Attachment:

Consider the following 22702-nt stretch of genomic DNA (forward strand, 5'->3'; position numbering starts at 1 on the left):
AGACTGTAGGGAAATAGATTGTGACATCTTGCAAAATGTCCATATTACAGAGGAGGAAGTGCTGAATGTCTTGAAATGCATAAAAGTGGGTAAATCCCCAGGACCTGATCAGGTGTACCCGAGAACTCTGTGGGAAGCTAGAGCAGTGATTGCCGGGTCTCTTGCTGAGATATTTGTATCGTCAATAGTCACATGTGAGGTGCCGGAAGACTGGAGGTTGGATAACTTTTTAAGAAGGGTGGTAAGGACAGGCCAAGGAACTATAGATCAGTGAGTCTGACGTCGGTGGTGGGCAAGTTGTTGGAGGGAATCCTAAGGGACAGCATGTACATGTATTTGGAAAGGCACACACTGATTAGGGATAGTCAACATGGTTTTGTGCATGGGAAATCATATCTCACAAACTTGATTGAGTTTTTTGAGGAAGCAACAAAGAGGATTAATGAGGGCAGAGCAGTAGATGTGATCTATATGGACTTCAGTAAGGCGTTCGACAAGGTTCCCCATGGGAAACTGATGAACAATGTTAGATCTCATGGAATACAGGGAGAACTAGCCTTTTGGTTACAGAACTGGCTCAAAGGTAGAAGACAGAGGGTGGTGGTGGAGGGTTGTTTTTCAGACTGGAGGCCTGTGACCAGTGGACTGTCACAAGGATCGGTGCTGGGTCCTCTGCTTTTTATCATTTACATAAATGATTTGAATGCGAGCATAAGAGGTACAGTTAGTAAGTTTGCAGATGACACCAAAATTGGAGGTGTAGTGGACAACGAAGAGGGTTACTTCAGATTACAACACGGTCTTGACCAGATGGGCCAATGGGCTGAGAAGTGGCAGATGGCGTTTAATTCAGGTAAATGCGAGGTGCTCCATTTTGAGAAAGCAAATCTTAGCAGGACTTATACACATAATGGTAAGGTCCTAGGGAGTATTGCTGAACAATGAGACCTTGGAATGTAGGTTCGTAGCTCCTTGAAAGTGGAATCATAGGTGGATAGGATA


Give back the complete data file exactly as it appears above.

Consider the following 22702-nt stretch of genomic DNA (forward strand, 5'->3'; position numbering starts at 1 on the left):
AGACTGTAGGGAAATAGATTGTGACATCTTGCAAAATGTCCATATTACAGAGGAGGAAGTGCTGAATGTCTTGAAATGCATAAAAGTGGGTAAATCCCCAGGACCTGATCAGGTGTACCCGAGAACTCTGTGGGAAGCTAGAGCAGTGATTGCCGGGTCTCTTGCTGAGATATTTGTATCGTCAATAGTCACATGTGAGGTGCCGGAAGACTGGAGGTTGGATAACTTTTTAAGAAGGGTGGTAAGGACAGGCCAAGGAACTATAGATCAGTGAGTCTGACGTCGGTGGTGGGCAAGTTGTTGGAGGGAATCCTAAGGGACAGCATGTACATGTATTTGGAAAGGCACACACTGATTAGGGATAGTCAACATGGTTTTGTGCATGGGAAATCATATCTCACAAACTTGATTGAGTTTTTTGAGGAAGCAACAAAGAGGATTAATGAGGGCAGAGCAGTAGATGTGATCTATATGGACTTCAGTAAGGCGTTCGACAAGGTTCCCCATGGGAAACTGATGAACAATGTTAGATCTCATGGAATACAGGGAGAACTAGCCTTTTGGTTACAGAACTGGCTCAAAGGTAGAAGACAGAGGGTGGTGGTGGAGGGTTGTTTTTCAGACTGGAGGCCTGTGACCAGTGGACTGTCACAAGGATCGGTGCTGGGTCCTCTGCTTTTTATCATTTACATAAATGATTTGAATGCGAGCATAAGAGGTACAGTTAGTAAGTTTGCAGATGACACCAAAATTGGAGGTGTAGTGGACAACGAAGAGGGTTACTTCAGATTACAACACGGTCTTGACCAGATGGGCCAATGGGCTGAGAAGTGGCAGATGGCGTTTAATTCAGGTAAATGCGAGGTGCTCCATTTTGAGAAAGCAAATCTTAGCAGGACTTATACACATAATGGTAAGGTCCTAGGGAGTATTGCTGAACAATGAGACCTTGGAATGTAGGTTCGTAGCTCCTTGAAAGTGGAATCATAGGTGGATAGGATA